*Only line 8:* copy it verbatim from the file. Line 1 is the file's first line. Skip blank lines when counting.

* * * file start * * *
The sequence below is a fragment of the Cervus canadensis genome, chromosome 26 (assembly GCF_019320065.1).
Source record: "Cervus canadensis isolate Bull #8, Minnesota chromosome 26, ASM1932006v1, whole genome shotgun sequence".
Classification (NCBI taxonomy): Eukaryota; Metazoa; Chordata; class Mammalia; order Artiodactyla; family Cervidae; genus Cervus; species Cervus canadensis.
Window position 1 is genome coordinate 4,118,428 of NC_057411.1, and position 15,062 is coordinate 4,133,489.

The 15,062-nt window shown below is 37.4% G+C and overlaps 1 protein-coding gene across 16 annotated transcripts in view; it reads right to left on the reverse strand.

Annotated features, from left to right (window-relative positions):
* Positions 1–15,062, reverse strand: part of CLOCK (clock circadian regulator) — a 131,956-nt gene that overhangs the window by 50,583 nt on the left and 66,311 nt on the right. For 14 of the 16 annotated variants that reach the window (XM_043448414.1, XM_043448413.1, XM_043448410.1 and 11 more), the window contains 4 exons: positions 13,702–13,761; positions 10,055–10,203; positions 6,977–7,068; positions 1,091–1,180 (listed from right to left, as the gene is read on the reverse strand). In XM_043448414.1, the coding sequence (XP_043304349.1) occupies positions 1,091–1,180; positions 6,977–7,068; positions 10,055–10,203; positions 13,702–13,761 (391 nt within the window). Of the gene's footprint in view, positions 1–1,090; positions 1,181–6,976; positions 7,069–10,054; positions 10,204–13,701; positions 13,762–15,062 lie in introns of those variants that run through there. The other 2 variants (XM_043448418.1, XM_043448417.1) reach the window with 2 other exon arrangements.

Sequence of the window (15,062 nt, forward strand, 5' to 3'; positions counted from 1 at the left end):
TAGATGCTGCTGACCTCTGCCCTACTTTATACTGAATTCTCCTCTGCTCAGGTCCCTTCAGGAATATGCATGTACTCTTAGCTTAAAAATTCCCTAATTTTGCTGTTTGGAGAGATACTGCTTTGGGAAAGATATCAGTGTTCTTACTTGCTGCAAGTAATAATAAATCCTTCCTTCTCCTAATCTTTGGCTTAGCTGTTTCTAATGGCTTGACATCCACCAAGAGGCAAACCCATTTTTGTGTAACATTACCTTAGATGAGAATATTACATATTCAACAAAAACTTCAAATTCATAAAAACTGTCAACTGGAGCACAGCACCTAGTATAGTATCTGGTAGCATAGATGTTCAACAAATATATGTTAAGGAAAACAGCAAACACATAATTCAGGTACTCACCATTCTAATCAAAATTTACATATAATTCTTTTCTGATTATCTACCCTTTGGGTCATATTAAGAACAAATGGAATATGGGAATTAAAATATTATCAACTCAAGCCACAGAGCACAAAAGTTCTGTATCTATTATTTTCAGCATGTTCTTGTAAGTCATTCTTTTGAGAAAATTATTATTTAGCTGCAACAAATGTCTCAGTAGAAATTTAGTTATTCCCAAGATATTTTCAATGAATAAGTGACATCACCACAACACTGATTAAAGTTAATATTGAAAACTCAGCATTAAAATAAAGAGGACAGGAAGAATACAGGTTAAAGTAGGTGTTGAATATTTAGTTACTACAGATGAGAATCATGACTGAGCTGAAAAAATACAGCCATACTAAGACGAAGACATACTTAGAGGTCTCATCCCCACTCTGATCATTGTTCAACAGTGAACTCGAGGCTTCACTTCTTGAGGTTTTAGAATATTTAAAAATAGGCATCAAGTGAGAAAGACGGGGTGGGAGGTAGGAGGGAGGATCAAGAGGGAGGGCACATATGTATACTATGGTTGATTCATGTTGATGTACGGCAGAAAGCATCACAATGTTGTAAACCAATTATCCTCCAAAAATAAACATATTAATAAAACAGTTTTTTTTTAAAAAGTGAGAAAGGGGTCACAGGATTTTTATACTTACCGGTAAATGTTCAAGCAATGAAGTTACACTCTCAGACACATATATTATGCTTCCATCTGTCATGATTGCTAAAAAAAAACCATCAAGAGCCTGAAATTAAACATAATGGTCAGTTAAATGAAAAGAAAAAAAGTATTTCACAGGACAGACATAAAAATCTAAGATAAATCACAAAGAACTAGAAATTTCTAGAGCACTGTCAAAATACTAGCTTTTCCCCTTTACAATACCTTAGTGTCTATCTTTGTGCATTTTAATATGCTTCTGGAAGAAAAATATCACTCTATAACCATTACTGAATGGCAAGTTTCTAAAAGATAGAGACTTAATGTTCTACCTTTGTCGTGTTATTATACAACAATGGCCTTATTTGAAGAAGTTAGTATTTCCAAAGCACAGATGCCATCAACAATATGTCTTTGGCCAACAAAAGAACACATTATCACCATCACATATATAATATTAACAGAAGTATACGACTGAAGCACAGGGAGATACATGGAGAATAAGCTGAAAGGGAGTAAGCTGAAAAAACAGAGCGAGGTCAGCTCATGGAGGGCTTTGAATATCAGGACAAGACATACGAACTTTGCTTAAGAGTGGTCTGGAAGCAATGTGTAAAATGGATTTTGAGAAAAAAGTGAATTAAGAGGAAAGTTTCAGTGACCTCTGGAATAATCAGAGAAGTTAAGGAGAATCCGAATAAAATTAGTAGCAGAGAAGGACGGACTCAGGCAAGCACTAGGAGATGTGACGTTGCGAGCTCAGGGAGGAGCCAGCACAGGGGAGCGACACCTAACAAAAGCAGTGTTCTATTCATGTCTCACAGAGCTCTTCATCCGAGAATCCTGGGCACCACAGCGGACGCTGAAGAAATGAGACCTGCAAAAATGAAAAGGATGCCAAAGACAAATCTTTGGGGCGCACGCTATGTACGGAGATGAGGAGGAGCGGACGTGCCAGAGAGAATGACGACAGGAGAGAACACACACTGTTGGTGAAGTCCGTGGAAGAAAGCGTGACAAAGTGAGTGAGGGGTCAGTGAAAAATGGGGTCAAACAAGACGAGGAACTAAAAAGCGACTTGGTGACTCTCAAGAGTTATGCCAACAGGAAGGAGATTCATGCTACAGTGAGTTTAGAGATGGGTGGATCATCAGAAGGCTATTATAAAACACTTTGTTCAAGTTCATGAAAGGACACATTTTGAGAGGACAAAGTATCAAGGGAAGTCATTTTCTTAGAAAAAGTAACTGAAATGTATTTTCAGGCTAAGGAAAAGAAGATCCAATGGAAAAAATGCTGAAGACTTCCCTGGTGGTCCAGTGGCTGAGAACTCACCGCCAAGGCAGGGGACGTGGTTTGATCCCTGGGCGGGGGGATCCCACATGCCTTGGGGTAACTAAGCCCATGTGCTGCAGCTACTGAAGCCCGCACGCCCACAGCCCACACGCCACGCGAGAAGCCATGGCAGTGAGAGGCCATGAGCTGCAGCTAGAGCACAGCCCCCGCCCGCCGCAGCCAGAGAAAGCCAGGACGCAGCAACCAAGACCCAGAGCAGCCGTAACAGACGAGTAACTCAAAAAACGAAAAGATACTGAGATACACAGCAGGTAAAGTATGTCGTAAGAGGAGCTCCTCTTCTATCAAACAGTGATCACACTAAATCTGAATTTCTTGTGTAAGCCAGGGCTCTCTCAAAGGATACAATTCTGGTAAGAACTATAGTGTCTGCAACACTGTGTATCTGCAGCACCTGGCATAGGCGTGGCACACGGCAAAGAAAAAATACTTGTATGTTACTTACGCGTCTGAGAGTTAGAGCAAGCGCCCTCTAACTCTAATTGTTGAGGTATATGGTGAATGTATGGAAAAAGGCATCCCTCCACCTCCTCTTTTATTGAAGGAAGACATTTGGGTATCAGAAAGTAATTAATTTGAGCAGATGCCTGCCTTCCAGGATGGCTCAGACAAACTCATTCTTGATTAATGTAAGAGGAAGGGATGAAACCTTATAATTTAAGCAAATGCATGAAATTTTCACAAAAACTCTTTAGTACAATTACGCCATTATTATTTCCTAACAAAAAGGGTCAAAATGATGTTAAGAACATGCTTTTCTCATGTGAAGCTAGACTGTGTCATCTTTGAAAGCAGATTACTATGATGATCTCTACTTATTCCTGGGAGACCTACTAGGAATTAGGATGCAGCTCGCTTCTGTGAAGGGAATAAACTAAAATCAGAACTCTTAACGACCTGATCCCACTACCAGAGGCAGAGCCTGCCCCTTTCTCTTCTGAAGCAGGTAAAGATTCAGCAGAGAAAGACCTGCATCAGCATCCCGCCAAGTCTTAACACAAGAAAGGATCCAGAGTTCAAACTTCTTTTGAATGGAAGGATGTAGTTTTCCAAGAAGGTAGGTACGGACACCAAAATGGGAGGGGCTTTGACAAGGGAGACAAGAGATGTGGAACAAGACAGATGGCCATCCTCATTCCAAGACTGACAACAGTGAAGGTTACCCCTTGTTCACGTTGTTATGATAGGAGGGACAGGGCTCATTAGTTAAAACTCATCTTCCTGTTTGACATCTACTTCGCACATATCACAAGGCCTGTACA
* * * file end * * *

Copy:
Sequence of the window (15,062 nt, forward strand, 5' to 3'; positions counted from 1 at the left end):